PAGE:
How To Be The iOS Team Hero: Add Hot Reloading to Xcode 9

The first thing I notice is their eyes. They all get a bit bigger. People start to sit up and lean forward. All heads turn away from me, even though I’m the one speaking at the front of the room. They’re all squinting now, trying to make sure they’re seeing the simulator right.

They can’t believe it. Xcode is hot reloading.

Take a look for yourself:

A short demo of hot reloading in Xcode

What is this sorcery?

How do I use it?

1. Download the App from John Holdsworth’s site. It’s free. He’s awesome.

2. Next run the app on your Mac.

3a. Pull up Xcode and add this code in a new file.

import UIKit

extension UIViewController { //5

#if DEBUG //1
@objc func injected() { //2
for subview in self.view.subviews { //3
subview.removeFromSuperview()
}

viewDidLoad() //4
}
#endif
}
  1. The #if DEBUG is a precompiler macro that will make sure you don’t ship this code with your app (it’s definitely not safe to have this in your app store ).
  2. The the injection app works by running the injected() function. It runs the code inside every time you press Control + = and swizzles it onto the code already running in the simulator.
  3. Every time the injected function runs, we’re going to remove all the subviews in the main view of the UIViewController. This should clear the screen in most cases.
  4. We then run viewDidLoad to rerun our view setup code.
  5. We put this in a UIViewController extension so we don’t have to have injection functions littered throughout our app. It will be included with every view controller. That means we can press Control + = in any view controller and this code will run.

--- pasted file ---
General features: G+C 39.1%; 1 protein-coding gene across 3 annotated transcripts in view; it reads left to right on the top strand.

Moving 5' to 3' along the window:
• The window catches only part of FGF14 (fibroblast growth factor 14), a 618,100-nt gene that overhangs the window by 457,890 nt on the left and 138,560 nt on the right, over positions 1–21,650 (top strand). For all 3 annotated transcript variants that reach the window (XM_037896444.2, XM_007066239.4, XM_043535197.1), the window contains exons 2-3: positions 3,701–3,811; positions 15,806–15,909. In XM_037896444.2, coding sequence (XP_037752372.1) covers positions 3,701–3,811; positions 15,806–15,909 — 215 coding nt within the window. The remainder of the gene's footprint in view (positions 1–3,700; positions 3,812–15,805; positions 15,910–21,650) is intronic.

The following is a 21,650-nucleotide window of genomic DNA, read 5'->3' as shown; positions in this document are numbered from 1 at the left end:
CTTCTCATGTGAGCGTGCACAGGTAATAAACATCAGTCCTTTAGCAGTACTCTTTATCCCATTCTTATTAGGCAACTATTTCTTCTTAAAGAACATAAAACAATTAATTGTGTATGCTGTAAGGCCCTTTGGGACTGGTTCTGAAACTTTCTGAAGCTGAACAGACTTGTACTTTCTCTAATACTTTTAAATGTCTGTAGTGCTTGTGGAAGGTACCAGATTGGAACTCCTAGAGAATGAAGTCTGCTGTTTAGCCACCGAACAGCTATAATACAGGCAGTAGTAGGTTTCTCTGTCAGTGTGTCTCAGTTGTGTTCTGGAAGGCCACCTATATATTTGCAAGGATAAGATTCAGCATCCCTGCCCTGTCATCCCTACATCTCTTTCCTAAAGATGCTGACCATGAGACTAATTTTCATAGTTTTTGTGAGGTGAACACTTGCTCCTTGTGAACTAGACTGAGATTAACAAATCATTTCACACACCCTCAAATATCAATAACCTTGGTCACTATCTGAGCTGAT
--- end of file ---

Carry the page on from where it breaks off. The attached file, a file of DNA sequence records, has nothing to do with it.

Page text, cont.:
3b. Use this code instead to help with animations.

import UIKit

extension UIViewController {

#if DEBUG
@objc func injected() {

for subview in self.view.subviews {
subview.removeFromSuperview()
}
if let sublayers = self.view.layer.sublayers {
for sublayer in sublayers {
sublayer.removeFromSuperlayer()
}
}

viewDidLoad()
}
#endif
}

All I’ve added is a check for sublayers on the main view’s layer, and then removed them all from the super layer if they exist.

4. Now compile and run your project in the simulator (Command + R).

5. Next edit some view code in a view controller, like add a button.

6. Press Command + S on the file you changed.

7. Finally press Control + = to inject the code into the simulator.

What if it doesn’t work?

  1. Reset the simulator content and settings.
  2. Clean the project with Command + k.
  3. Quit Xcode.
  4. Delete derived data.
  5. Restart Xcode, making sure you go through all the other steps described above.

If you get REALLY stuck, you can open an issue on the github repo.

This is awesome I want more!

A ton of the community chimed in with their best tips and tricks. And if you’re interested in more tools like Injection, be sure to check out my talk at Realm:

And as always, if you’d like to chat, reach out to me on twitter @robnorback.

Building Live Transcribe for iOS. Previously @Chime and Steady. Talk to me @robnorback. See my work at www.RobNorback.com.

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